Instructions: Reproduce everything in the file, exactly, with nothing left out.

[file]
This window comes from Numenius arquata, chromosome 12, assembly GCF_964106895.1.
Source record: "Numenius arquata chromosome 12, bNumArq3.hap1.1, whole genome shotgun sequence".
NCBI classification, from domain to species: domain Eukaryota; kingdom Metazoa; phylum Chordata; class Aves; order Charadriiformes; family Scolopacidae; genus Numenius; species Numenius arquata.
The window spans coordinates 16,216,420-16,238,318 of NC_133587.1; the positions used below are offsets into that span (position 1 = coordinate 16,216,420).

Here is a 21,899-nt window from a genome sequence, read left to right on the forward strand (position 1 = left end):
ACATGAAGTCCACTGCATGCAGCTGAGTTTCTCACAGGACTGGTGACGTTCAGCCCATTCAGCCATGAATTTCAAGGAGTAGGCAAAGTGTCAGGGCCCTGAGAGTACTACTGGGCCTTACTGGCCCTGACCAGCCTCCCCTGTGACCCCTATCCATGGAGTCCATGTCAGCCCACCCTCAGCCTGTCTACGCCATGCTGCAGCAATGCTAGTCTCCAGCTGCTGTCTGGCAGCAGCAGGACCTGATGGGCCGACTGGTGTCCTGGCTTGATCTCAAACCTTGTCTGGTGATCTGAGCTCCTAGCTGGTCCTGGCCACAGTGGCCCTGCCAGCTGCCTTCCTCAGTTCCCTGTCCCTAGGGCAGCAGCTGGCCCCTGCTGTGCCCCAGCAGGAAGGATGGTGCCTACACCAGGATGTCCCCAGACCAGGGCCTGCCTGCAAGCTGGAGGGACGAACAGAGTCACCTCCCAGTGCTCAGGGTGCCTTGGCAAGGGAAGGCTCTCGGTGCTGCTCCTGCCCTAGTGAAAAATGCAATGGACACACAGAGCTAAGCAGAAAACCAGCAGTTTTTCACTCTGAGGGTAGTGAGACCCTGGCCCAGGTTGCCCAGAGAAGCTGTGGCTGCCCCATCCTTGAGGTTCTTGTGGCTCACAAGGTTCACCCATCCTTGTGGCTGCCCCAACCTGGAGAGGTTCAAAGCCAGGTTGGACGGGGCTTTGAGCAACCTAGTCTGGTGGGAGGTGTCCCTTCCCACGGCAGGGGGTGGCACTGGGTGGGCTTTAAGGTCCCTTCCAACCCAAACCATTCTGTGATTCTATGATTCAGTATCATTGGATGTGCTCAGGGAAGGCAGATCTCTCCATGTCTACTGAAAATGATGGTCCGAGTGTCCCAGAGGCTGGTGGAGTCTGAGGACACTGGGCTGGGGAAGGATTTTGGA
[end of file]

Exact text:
This window comes from Numenius arquata, chromosome 12, assembly GCF_964106895.1.
Source record: "Numenius arquata chromosome 12, bNumArq3.hap1.1, whole genome shotgun sequence".
NCBI classification, from domain to species: domain Eukaryota; kingdom Metazoa; phylum Chordata; class Aves; order Charadriiformes; family Scolopacidae; genus Numenius; species Numenius arquata.
The window spans coordinates 16,216,420-16,238,318 of NC_133587.1; the positions used below are offsets into that span (position 1 = coordinate 16,216,420).

Here is a 21,899-nt window from a genome sequence, read left to right on the forward strand (position 1 = left end):
ACATGAAGTCCACTGCATGCAGCTGAGTTTCTCACAGGACTGGTGACGTTCAGCCCATTCAGCCATGAATTTCAAGGAGTAGGCAAAGTGTCAGGGCCCTGAGAGTACTACTGGGCCTTACTGGCCCTGACCAGCCTCCCCTGTGACCCCTATCCATGGAGTCCATGTCAGCCCACCCTCAGCCTGTCTACGCCATGCTGCAGCAATGCTAGTCTCCAGCTGCTGTCTGGCAGCAGCAGGACCTGATGGGCCGACTGGTGTCCTGGCTTGATCTCAAACCTTGTCTGGTGATCTGAGCTCCTAGCTGGTCCTGGCCACAGTGGCCCTGCCAGCTGCCTTCCTCAGTTCCCTGTCCCTAGGGCAGCAGCTGGCCCCTGCTGTGCCCCAGCAGGAAGGATGGTGCCTACACCAGGATGTCCCCAGACCAGGGCCTGCCTGCAAGCTGGAGGGACGAACAGAGTCACCTCCCAGTGCTCAGGGTGCCTTGGCAAGGGAAGGCTCTCGGTGCTGCTCCTGCCCTAGTGAAAAATGCAATGGACACACAGAGCTAAGCAGAAAACCAGCAGTTTTTCACTCTGAGGGTAGTGAGACCCTGGCCCAGGTTGCCCAGAGAAGCTGTGGCTGCCCCATCCTTGAGGTTCTTGTGGCTCACAAGGTTCACCCATCCTTGTGGCTGCCCCAACCTGGAGAGGTTCAAAGCCAGGTTGGACGGGGCTTTGAGCAACCTAGTCTGGTGGGAGGTGTCCCTTCCCACGGCAGGGGGTGGCACTGGGTGGGCTTTAAGGTCCCTTCCAACCCAAACCATTCTGTGATTCTATGATTCAGTATCATTGGATGTGCTCAGGGAAGGCAGATCTCTCCATGTCTACTGAAAATGATGGTCCGAGTGTCCCAGAGGCTGGTGGAGTCTGAGGACACTGGGCTGGGGAAGGATTTTGGA